Native American doctors focus on health disparities at Portland conference
The value of tapping traditional healing practices to reduce striking health disparities afflicting Native Americans is emerging as a central theme here at the 40th annual conference of the Association of American Indian Physicians in Portland.
"We've gotten away from the art of medicine," said Dr. Donald Warne, member of the Oglala Lakota tribe and director of the Office of Native American Health in Sioux Falls, SD. "We are focused on the science of medicine."
More than 200 Native American doctors are attending the conference, which extends through Sunday. The doctors are discussing chronic diseases, sudden infant death syndrome, heart attacks, diabetes and other health problems that hit Native Americans harder than the general population.
Dr. R. Dale Walker, a Cherokee and psychiatrist at Oregon Health & Science University in Portland and president of the association, told me that Native Americans have the worst health problems in the nation, worse even than some Third World countries.
The life expectancy for Native Americans is 63 compared to 74 for the general population, Warne said. In South Dakota, the median age of death is 81 for the general population; 58 for Native Americans.
Death rates among Native Americans from diabetes is three times as high as the general population, and six times as high from alcohol, more than two times as high from accidents and 60 percent higher from suicide, he said.
Health providers could help reduce those disparities by adopting some traditional healing practices of Native Americans that also address their emotional, mental and spiritual health in a more balanced approach, Warne said. Balance is key to traditional Native American health practices, he said.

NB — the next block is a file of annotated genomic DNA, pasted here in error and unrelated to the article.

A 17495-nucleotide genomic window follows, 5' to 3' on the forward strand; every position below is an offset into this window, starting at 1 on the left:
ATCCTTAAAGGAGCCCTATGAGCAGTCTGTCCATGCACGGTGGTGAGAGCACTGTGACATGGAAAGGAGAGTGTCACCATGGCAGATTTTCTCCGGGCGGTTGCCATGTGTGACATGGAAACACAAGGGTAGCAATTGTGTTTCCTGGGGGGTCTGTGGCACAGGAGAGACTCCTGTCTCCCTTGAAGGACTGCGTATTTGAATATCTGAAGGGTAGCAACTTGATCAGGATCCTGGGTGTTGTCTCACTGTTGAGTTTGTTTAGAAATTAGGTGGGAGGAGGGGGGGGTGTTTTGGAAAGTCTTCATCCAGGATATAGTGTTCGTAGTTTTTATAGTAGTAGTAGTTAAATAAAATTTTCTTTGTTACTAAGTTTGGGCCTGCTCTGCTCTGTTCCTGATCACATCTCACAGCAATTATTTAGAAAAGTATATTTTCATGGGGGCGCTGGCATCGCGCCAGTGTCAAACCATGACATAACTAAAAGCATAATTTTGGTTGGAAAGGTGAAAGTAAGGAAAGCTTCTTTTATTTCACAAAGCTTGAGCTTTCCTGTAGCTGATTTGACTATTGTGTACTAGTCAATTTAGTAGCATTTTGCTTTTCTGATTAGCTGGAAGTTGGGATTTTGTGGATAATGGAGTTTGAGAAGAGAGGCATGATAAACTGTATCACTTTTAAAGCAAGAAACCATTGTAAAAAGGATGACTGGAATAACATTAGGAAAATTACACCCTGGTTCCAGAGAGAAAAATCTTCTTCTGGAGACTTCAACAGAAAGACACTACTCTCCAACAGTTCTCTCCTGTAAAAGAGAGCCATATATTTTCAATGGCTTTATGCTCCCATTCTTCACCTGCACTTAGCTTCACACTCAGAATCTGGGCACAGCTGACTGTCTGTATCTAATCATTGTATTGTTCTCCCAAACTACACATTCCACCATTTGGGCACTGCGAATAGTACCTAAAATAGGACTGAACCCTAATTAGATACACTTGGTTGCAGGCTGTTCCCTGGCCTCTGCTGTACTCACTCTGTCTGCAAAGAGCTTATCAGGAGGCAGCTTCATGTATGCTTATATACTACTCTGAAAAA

"We lost a lot of land, sacred sites, culture, traditional leaders, even language, and a different value system was imposed on us," he said. "Can that create imbalance? Well, yes, it can."
Jared Jobe, who is Cherokee and health science administrator for the National Heart, Lung & Blood Institute in Rockville, MD, sounded a similar note.
"We need to address the underlying wounded spirits, the loss of culture, the loss of land and how that affects people's spirits," he said. "If we don't address that, we'll continue to have the same issues."
Jobe said public health leaders also could help Native Americans improve their health by urging them to return to their traditional diets and activities, which included fish, berries, nuts, vegetables, and games they invented like Lacrosse.
"Traditional ways of living are extremely healthy," he said, "and this is the antidote to the harms of losing land and a way of life."